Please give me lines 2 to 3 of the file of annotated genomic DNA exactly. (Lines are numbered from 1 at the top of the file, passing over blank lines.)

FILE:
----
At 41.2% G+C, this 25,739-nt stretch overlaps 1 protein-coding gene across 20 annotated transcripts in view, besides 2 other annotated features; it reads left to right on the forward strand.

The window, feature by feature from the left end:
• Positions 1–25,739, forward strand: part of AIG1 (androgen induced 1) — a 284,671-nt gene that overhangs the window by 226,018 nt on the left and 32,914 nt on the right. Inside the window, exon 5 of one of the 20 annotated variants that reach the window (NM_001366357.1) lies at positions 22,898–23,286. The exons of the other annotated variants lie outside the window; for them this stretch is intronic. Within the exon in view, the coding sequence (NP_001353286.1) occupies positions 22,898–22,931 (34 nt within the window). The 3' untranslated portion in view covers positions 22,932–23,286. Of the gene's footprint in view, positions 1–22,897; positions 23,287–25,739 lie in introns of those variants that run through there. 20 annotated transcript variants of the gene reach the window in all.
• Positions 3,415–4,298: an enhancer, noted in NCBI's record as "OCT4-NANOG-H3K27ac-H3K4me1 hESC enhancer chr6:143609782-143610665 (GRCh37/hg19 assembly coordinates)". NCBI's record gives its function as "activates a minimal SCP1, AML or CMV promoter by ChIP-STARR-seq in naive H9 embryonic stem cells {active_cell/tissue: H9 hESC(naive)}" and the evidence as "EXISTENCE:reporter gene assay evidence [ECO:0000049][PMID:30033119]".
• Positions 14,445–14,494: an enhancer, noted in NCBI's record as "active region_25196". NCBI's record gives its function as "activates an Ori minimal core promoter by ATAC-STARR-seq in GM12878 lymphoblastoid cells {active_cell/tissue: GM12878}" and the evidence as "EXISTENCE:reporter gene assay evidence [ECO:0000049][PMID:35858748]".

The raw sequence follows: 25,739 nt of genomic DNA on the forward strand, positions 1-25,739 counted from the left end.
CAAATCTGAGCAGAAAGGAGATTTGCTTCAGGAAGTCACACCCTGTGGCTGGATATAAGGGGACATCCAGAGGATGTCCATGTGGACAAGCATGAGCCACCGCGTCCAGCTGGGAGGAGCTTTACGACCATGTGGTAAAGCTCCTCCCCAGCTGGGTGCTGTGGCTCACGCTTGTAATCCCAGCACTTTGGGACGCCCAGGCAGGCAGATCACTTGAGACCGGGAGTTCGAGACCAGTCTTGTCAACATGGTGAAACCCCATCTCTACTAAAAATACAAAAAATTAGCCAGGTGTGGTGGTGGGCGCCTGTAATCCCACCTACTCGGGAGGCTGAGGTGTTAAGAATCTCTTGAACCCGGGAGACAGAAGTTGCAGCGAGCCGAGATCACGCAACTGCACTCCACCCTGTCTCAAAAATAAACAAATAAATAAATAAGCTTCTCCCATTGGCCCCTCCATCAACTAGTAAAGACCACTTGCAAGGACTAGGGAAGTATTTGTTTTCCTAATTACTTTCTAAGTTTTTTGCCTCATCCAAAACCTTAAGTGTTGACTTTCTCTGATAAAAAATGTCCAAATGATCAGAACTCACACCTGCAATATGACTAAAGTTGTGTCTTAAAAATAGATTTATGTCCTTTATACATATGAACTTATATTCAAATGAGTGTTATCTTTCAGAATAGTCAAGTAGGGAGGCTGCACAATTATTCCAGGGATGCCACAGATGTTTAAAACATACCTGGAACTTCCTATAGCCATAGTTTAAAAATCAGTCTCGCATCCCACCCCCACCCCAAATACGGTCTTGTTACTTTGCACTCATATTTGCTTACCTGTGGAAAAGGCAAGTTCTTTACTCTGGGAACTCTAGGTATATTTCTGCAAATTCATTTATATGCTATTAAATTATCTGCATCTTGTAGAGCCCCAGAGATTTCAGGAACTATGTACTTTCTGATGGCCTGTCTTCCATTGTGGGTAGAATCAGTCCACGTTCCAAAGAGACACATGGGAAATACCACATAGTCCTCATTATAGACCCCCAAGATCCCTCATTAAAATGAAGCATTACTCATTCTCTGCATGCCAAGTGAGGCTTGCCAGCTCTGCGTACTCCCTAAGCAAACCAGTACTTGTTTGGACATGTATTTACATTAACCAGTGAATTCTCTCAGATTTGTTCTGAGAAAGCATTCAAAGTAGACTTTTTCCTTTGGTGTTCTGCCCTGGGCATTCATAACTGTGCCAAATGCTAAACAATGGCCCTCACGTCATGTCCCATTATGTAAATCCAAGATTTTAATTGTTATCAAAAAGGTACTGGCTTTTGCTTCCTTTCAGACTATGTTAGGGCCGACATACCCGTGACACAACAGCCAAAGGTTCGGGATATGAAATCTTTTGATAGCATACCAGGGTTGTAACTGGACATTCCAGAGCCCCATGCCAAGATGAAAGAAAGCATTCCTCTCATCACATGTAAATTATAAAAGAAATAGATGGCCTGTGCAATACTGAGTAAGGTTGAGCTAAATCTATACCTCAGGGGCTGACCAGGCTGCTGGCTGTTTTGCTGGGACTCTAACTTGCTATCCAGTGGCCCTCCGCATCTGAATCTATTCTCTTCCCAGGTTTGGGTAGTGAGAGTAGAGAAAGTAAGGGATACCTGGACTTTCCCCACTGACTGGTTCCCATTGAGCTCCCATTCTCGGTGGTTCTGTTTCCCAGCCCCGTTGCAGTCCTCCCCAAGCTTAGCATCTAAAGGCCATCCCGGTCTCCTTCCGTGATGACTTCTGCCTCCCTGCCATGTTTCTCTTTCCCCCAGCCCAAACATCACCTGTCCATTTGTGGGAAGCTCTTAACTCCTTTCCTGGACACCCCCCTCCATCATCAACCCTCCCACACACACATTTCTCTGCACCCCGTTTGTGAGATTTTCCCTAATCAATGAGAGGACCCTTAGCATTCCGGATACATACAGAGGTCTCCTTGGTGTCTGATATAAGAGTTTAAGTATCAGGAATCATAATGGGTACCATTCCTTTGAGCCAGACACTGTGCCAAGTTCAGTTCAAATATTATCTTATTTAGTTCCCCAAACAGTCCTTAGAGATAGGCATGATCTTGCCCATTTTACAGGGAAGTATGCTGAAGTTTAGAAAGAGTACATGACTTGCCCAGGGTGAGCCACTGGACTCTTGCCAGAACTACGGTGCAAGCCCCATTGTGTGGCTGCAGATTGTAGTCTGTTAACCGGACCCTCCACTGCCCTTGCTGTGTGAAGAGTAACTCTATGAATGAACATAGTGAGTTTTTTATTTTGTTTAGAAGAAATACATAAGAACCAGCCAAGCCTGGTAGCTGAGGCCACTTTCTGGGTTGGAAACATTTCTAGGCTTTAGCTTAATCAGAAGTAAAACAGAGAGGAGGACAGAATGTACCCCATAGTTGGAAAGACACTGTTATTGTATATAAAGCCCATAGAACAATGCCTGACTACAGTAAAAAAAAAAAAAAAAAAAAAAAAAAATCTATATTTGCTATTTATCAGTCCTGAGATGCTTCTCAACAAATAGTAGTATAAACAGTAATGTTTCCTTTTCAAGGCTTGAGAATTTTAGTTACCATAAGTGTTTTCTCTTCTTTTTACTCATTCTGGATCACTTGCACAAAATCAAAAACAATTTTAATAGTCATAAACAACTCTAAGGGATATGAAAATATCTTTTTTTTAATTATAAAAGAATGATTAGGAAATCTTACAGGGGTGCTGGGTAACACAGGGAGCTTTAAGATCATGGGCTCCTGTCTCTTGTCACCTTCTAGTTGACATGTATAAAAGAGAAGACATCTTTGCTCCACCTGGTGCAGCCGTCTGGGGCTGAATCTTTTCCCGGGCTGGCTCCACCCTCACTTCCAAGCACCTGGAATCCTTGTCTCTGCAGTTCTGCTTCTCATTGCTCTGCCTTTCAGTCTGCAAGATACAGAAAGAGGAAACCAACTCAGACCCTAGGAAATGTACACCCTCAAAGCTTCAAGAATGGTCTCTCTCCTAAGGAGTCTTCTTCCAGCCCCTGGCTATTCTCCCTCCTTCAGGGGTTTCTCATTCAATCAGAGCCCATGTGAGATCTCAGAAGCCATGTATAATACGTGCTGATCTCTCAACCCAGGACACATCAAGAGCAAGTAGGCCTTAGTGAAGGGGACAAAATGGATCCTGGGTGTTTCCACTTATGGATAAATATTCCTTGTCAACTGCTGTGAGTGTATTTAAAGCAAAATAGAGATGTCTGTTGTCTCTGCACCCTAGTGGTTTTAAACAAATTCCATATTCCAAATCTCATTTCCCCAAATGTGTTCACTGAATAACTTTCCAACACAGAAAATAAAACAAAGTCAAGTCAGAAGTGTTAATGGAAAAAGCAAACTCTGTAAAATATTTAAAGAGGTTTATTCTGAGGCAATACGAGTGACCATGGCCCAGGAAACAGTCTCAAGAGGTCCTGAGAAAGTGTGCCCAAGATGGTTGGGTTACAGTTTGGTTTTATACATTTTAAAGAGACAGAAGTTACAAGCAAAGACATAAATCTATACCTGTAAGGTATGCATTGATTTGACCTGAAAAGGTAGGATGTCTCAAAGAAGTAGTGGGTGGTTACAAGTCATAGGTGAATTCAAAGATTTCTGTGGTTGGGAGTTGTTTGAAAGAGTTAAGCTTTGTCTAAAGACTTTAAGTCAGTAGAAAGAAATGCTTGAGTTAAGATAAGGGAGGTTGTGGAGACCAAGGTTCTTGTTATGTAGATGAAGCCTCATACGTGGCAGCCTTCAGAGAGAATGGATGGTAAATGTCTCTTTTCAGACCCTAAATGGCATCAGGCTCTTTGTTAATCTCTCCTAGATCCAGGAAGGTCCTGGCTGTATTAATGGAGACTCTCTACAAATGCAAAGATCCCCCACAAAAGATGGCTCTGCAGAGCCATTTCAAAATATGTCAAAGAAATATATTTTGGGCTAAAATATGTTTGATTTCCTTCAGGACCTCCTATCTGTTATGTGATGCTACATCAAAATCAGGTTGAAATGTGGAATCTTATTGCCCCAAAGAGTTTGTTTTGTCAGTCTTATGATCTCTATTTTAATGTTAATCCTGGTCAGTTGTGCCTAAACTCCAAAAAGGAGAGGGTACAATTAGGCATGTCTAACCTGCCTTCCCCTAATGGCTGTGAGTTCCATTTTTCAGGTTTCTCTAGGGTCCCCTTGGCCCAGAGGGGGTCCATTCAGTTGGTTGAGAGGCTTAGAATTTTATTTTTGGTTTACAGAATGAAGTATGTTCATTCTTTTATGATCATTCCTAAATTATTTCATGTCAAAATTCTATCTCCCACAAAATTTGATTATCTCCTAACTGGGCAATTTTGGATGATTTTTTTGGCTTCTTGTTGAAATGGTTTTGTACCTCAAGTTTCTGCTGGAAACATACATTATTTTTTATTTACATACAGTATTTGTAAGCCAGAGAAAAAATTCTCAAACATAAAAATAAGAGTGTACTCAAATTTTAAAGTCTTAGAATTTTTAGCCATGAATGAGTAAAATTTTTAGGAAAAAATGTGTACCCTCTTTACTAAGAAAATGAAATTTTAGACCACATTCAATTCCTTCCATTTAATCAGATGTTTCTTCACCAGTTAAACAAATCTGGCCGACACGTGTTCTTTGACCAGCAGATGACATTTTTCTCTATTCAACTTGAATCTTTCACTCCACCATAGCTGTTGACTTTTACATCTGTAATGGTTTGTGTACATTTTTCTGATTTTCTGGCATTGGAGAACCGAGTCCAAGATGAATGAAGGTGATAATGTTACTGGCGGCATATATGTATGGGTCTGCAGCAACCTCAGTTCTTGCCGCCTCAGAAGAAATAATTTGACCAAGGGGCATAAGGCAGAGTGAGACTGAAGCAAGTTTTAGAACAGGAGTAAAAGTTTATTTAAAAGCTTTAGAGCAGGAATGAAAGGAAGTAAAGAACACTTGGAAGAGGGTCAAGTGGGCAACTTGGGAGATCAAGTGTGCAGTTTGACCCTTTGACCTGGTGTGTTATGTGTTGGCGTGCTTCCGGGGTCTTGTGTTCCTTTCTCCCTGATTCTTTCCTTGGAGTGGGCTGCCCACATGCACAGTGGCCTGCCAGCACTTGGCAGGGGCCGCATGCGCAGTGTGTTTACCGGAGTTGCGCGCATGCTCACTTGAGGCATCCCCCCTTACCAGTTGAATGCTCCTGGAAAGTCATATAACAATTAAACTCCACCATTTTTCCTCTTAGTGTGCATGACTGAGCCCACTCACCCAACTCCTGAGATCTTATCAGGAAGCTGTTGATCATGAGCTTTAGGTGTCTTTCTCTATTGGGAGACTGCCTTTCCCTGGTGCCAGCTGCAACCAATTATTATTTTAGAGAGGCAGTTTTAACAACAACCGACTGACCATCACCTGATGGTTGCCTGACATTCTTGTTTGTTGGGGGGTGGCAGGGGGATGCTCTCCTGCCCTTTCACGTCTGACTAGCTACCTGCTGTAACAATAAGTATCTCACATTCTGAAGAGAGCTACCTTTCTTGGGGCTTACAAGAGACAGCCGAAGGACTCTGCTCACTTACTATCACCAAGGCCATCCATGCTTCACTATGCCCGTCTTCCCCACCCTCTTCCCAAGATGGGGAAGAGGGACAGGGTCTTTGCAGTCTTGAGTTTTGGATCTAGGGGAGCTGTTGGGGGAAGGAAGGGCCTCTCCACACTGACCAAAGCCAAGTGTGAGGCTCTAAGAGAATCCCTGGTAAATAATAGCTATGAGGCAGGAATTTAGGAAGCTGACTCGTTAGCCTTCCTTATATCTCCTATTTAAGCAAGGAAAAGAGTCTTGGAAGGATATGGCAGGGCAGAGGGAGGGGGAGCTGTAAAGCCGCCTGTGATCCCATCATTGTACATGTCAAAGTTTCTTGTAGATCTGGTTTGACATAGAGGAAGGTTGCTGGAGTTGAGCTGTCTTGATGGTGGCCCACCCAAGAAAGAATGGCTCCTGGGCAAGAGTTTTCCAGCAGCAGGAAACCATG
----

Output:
The window, feature by feature from the left end:
• Positions 1–25,739, forward strand: part of AIG1 (androgen induced 1) — a 284,671-nt gene that overhangs the window by 226,018 nt on the left and 32,914 nt on the right. Inside the window, exon 5 of one of the 20 annotated variants that reach the window (NM_001366357.1) lies at positions 22,898–23,286. The exons of the other annotated variants lie outside the window; for them this stretch is intronic. Within the exon in view, the coding sequence (NP_001353286.1) occupies positions 22,898–22,931 (34 nt within the window). The 3' untranslated portion in view covers positions 22,932–23,286. Of the gene's footprint in view, positions 1–22,897; positions 23,287–25,739 lie in introns of those variants that run through there. 20 annotated transcript variants of the gene reach the window in all.